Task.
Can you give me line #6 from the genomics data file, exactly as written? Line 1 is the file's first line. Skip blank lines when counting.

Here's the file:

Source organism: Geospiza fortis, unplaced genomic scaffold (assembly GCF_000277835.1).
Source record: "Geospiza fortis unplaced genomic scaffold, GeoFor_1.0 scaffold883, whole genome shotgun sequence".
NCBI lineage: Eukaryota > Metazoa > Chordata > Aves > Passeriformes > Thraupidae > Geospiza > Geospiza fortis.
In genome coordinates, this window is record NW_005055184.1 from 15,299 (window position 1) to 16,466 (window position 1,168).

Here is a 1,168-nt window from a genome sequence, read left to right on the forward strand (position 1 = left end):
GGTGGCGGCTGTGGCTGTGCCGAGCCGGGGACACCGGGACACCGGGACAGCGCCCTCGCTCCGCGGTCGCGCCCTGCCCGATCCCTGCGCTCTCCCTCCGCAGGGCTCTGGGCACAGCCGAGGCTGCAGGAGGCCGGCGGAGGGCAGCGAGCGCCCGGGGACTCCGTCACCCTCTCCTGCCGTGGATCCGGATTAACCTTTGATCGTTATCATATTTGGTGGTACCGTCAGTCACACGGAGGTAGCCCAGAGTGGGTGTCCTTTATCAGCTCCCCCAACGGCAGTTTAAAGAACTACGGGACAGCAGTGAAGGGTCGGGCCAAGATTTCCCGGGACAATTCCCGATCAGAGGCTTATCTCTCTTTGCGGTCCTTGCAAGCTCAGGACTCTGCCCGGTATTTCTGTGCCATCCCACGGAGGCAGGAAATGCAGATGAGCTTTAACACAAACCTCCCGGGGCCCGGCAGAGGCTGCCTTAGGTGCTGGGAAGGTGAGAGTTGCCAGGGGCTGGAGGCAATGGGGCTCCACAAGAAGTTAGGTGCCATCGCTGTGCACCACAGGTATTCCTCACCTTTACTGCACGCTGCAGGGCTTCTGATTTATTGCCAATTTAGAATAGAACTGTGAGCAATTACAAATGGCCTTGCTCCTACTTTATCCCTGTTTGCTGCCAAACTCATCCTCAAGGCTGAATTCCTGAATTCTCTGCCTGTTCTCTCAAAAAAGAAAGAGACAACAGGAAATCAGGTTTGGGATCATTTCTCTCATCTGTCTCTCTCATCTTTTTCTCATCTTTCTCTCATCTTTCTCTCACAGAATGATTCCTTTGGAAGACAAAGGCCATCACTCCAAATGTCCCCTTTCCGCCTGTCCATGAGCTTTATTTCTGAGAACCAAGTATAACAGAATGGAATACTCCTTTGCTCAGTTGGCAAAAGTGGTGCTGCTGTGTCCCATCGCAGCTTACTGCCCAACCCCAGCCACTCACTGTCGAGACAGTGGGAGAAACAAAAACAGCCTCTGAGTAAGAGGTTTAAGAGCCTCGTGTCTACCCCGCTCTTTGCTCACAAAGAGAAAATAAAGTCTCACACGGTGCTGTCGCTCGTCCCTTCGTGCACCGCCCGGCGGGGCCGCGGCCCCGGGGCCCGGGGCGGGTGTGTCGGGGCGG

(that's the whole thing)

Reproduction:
GGTGGCGGCTGTGGCTGTGCCGAGCCGGGGACACCGGGACACCGGGACAGCGCCCTCGCTCCGCGGTCGCGCCCTGCCCGATCCCTGCGCTCTCCCTCCGCAGGGCTCTGGGCACAGCCGAGGCTGCAGGAGGCCGGCGGAGGGCAGCGAGCGCCCGGGGACTCCGTCACCCTCTCCTGCCGTGGATCCGGATTAACCTTTGATCGTTATCATATTTGGTGGTACCGTCAGTCACACGGAGGTAGCCCAGAGTGGGTGTCCTTTATCAGCTCCCCCAACGGCAGTTTAAAGAACTACGGGACAGCAGTGAAGGGTCGGGCCAAGATTTCCCGGGACAATTCCCGATCAGAGGCTTATCTCTCTTTGCGGTCCTTGCAAGCTCAGGACTCTGCCCGGTATTTCTGTGCCATCCCACGGAGGCAGGAAATGCAGATGAGCTTTAACACAAACCTCCCGGGGCCCGGCAGAGGCTGCCTTAGGTGCTGGGAAGGTGAGAGTTGCCAGGGGCTGGAGGCAATGGGGCTCCACAAGAAGTTAGGTGCCATCGCTGTGCACCACAGGTATTCCTCACCTTTACTGCACGCTGCAGGGCTTCTGATTTATTGCCAATTTAGAATAGAACTGTGAGCAATTACAAATGGCCTTGCTCCTACTTTATCCCTGTTTGCTGCCAAACTCATCCTCAAGGCTGAATTCCTGAATTCTCTGCCTGTTCTCTCAAAAAAGAAAGAGACAACAGGAAATCAGGTTTGGGATCATTTCTCTCATCTGTCTCTCTCATCTTTTTCTCATCTTTCTCTCATCTTTCTCTCACAGAATGATTCCTTTGGAAGACAAAGGCCATCACTCCAAATGTCCCCTTTCCGCCTGTCCATGAGCTTTATTTCTGAGAACCAAGTATAACAGAATGGAATACTCCTTTGCTCAGTTGGCAAAAGTGGTGCTGCTGTGTCCCATCGCAGCTTACTGCCCAACCCCAGCCACTCACTGTCGAGACAGTGGGAGAAACAAAAACAGCCTCTGAGTAAGAGGTTTAAGAGCCTCGTGTCTACCCCGCTCTTTGCTCACAAAGAGAAAATAAAGTCTCACACGGTGCTGTCGCTCGTCCCTTCGTGCACCGCCCGGCGGGGCCGCGGCCCCGGGGCCCGGGGCGGGTGTGTCGGGGCGG